Thursday, November 4, 2010

Pass the Ricotta Cheese, Please...

Want to do something wild and crazy in the kitchen?

(Blush!  No--you'll need your spouse for that!)

I am talking about making your own cheese!

Ricotta cheese!

Wait!  Where are you going?  Don't leave!  Keep reading!  I promise you can do it.

And you'll be suspender-snapping proud of yourself when you're done.

My long-lost-and-recently-found college friend, Wendy, just announced how simple and easy it is to make ricotta cheese.   We are both food nuts, and I smacked myself in the forehead with the "why-didn't-I-think-of-this" groan when I read her Facebook news feed about how she made it and how delicious it was.

So I am currently making ricotta cheese. 

Think beyond lasagna and manicotti here.  Ricotta is yummy in so many different ways:
  • Straight off the cheesecloth
  • Mixed with fresh herbs and spread on roasted-garlic-coated crostini (thin slices of toasted baguettes or other types of breads)
  • Mixed with scraped vanilla pods, rolled inside crepes, and spread with warm Nutella (check back soon for this recipe!  Wendy and I were hollering out this creation to each other, simultaneously, on the phone this morning..."spread it in crepes, arrange them in the pan like enchiladas...spread with Nutella!")
  • Mixed into scrambled eggs, diced ham, and chives, spooned into hollowed-out zucchini halves, topped with mozzarella slices and baked
  • Mixed with cream, cocoa powder and a little powdered sugar and spread on Pepperidge Farm Milano cookies
The possibilities go on and on, but I'm running on the-boys-are-going-to-wake-up-from-their-naps-any-minute-now adrenaline, so I need to get on with the recipe...

Just a quick science lesson:  adding an acid to heated milk makes it curdle.  It sounds unappealing, yes, but stay with me here.  The more acid you add, the larger the curds will be (at least that's what I learned from my little experiment this afternoon).  Two common acid options for making ricotta cheese are lemon juice and vinegar.  I chose lemon juice.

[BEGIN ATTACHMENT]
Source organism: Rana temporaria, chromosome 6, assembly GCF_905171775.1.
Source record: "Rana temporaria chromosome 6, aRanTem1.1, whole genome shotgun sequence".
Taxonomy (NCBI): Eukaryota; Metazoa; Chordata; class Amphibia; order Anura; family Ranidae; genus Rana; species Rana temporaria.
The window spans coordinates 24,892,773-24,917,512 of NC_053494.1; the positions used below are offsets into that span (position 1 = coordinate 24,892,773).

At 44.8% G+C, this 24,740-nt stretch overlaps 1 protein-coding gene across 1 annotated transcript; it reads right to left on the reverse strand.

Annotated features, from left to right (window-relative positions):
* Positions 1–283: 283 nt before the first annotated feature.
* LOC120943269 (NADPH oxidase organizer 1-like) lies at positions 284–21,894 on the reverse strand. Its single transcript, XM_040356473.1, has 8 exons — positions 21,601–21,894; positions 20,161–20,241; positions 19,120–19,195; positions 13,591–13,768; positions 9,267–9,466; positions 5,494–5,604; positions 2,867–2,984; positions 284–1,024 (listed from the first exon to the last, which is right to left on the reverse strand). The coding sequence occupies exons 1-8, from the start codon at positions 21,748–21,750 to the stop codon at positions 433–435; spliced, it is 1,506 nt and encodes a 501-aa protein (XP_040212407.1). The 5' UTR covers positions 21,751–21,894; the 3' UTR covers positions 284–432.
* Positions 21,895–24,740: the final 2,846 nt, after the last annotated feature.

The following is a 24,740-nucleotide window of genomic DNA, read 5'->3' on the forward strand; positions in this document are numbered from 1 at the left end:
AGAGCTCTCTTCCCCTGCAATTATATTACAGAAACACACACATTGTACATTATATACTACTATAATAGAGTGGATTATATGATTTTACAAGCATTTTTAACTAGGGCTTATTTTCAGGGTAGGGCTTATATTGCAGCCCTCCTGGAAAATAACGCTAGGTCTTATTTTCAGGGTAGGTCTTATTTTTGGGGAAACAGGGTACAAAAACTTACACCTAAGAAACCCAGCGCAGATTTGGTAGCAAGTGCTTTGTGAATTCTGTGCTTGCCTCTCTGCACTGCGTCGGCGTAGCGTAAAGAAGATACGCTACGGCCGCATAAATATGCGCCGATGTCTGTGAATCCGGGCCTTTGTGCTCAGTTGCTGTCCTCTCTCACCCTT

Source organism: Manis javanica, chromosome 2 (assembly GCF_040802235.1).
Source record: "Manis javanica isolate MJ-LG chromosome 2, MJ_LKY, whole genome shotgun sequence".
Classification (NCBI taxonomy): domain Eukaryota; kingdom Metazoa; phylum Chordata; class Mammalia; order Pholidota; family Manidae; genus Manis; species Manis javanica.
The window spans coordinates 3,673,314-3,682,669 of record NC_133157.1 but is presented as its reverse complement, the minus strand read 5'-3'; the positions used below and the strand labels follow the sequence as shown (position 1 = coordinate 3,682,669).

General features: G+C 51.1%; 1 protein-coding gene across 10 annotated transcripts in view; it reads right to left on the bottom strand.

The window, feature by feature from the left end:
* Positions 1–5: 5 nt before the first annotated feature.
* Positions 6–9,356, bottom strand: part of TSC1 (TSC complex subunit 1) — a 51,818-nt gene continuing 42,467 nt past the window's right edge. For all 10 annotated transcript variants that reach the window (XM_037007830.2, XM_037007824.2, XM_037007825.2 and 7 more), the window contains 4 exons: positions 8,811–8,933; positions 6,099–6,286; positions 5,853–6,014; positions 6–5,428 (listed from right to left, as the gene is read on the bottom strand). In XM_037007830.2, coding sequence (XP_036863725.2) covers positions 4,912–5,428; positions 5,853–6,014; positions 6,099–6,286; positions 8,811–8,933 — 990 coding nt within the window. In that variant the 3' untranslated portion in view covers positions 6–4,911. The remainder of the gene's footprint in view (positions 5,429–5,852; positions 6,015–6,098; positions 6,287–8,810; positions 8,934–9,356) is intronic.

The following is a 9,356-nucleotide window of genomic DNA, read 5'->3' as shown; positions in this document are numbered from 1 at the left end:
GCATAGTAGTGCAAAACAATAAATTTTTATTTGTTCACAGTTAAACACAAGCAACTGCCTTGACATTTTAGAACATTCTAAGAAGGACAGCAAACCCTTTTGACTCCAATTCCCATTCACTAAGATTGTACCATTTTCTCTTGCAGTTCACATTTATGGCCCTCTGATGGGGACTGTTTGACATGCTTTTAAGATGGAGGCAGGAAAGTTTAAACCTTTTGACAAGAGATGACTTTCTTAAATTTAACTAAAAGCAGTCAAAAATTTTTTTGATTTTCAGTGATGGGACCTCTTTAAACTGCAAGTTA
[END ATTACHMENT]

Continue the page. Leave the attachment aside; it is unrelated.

I made two batches of cheese:  the first had a smaller lemon-juice-to-milk ratio and resulted in a finer cheese.  The second had a larger ratio, resulting in larger "curds." 

(Is anyone else reciting, "Little Miss Muppet, sat on her tuppet, eating her curds and whey..."?  Probably not.  I am alone in my quirkiness.)

Ingredients:  Milk, Cream (optional), Food-Grade
Cheesecloth, Lemon Juice, Salt
(I had no fresh lemons on hand.  The boys were sleeping. 
Going to the store was out of the question.)
Set out a large bowl.

Put a colander inside of the bowl.   
(And stop laughing at the ugly plastic one I've had since college.)

Line it with the cheesecloth.

I just took this one for fun.


While I was setting this up, the milk was heating on the Aga

What? A girl can dream, right?



(Mothers of babies:  this stuff looks quite similar to what you just wiped
 off of wee bebe's chin after he burped.  Forge on!  Make the fromage!)

Let it drain through.  Might take a while. 

Curds of my labor.

Good enough to eat on your best china.
(I added a dash of scraped vanilla pods to this little snack...)

Ricotta Cheese
4 cups of whole milk
1 cup of cream (a yummy addition option)
1/2 teaspoon salt
1/4 cup lemon juice

(Yield: 1 1/2 cups of ricotta cheese)

1) Gently heat the milk and the salt (and the cream, if using), stirring constantly, until it is just about boiling.  Don't let it scorch.

2) Add the lemon juice. 

(If you want to be scientific about it, use a cooking thermometer and add the lemon juice exactly when the milk hits 200 degrees F.  That's what I did.  I like being scientific.)

3)  Curds will form immediately.  Remove from heat.

4) Line a colander with food-grade cheesecloth (you can find it in the craft section of your local discount retailer...).

5)  Set the lined colander in a bowl.  (You can also do this over the sink, but if you want to reserve the whey, use the bowl.  Google "whey".  There are many different uses for it.)

6)  Pour the hot milk mixture carefully over the cheesecloth.  The whey will slowly drain, leaving you with beautiful ricotta cheese. 

7)  Refrigerate it for about 30 minutes:  it will firm up nicely.

8)  Go stand out in the street, raise your arms over your head and declare, "I am a cheesemaker!")

I want to post this tonight.  Unfortunately, I dropped the bowl with the ricotta cheese in it.  It splattered on the wall.  I therefore am unable to tell you the precise yield.  It's more than a cup, though.  I'll edit the recipe when I make more tomorrow...

Thanks for letting me be my quirky self here.  Thanks for still reading my blog if milk products make you want to put on rough cloth and rub gravel in your hair.

I'll post a "normal" recipe soon.

The Cheesemaker


Wendy said...

That is wonderful. I feel so .....famous! Your pictures are great. I wish I could do that. I should take some one day, you would laugh at how much worse mine look. Thanks, I hope you enjoyed it. Miss you.

Anonymous said...

Wow that does sound easy!? cheesemaker...hahaha

Rachael said...

I love this :) The more things we learn to do, the more power we have to take control over what we feed our families and ourselves. (Organic, no GMO foods) It also provides a larger array of variety for home cooking in the event options in general become limited with what can be safely purchased. Wonderful tutorial, thank you :)